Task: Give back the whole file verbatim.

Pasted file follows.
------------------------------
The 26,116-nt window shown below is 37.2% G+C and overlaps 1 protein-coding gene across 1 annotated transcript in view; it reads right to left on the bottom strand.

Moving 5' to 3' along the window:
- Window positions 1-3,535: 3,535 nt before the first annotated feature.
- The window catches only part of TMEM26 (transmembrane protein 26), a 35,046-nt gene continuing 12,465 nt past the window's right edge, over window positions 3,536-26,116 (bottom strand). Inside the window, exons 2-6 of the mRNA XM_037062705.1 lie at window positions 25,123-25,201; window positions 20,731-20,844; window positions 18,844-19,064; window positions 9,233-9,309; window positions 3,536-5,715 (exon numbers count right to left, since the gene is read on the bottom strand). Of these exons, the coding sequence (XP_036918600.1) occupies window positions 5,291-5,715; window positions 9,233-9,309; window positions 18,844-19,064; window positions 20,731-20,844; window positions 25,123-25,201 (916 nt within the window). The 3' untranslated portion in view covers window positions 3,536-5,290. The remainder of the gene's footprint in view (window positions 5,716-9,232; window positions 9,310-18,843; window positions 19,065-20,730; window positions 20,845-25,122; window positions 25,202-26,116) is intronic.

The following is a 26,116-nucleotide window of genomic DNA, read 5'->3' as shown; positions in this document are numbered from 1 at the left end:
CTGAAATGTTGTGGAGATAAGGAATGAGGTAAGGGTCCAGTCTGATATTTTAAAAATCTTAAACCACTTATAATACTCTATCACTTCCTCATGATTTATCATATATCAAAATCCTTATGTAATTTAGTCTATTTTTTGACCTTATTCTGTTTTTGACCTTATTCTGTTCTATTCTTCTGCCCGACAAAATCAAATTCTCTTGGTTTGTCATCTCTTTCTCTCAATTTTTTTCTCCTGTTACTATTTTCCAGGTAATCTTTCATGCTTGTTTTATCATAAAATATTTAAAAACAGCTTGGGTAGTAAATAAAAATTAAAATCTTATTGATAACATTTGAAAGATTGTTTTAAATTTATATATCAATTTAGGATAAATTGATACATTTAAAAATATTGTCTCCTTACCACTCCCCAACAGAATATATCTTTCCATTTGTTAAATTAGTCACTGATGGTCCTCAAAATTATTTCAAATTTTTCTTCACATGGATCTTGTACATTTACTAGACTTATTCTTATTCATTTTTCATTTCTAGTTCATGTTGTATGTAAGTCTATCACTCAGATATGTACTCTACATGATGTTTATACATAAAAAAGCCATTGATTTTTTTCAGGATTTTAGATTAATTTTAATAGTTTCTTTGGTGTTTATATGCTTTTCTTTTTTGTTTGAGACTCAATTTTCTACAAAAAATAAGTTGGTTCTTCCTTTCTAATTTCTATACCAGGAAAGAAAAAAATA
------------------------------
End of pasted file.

The 26,116-nt window shown below is 37.2% G+C and overlaps 1 protein-coding gene across 1 annotated transcript in view; it reads right to left on the bottom strand.

Moving 5' to 3' along the window:
- Window positions 1-3,535: 3,535 nt before the first annotated feature.
- The window catches only part of TMEM26 (transmembrane protein 26), a 35,046-nt gene continuing 12,465 nt past the window's right edge, over window positions 3,536-26,116 (bottom strand). Inside the window, exons 2-6 of the mRNA XM_037062705.1 lie at window positions 25,123-25,201; window positions 20,731-20,844; window positions 18,844-19,064; window positions 9,233-9,309; window positions 3,536-5,715 (exon numbers count right to left, since the gene is read on the bottom strand). Of these exons, the coding sequence (XP_036918600.1) occupies window positions 5,291-5,715; window positions 9,233-9,309; window positions 18,844-19,064; window positions 20,731-20,844; window positions 25,123-25,201 (916 nt within the window). The 3' untranslated portion in view covers window positions 3,536-5,290. The remainder of the gene's footprint in view (window positions 5,716-9,232; window positions 9,310-18,843; window positions 19,065-20,730; window positions 20,845-25,122; window positions 25,202-26,116) is intronic.

The following is a 26,116-nucleotide window of genomic DNA, read 5'->3' as shown; positions in this document are numbered from 1 at the left end:
CTGAAATGTTGTGGAGATAAGGAATGAGGTAAGGGTCCAGTCTGATATTTTAAAAATCTTAAACCACTTATAATACTCTATCACTTCCTCATGATTTATCATATATCAAAATCCTTATGTAATTTAGTCTATTTTTTGACCTTATTCTGTTTTTGACCTTATTCTGTTCTATTCTTCTGCCCGACAAAATCAAATTCTCTTGGTTTGTCATCTCTTTCTCTCAATTTTTTTCTCCTGTTACTATTTTCCAGGTAATCTTTCATGCTTGTTTTATCATAAAATATTTAAAAACAGCTTGGGTAGTAAATAAAAATTAAAATCTTATTGATAACATTTGAAAGATTGTTTTAAATTTATATATCAATTTAGGATAAATTGATACATTTAAAAATATTGTCTCCTTACCACTCCCCAACAGAATATATCTTTCCATTTGTTAAATTAGTCACTGATGGTCCTCAAAATTATTTCAAATTTTTCTTCACATGGATCTTGTACATTTACTAGACTTATTCTTATTCATTTTTCATTTCTAGTTCATGTTGTATGTAAGTCTATCACTCAGATATGTACTCTACATGATGTTTATACATAAAAAAGCCATTGATTTTTTTCAGGATTTTAGATTAATTTTAATAGTTTCTTTGGTGTTTATATGCTTTTCTTTTTTGTTTGAGACTCAATTTTCTACAAAAAATAAGTTGGTTCTTCCTTTCTAATTTCTATACCAGGAAAGAAAAAAATA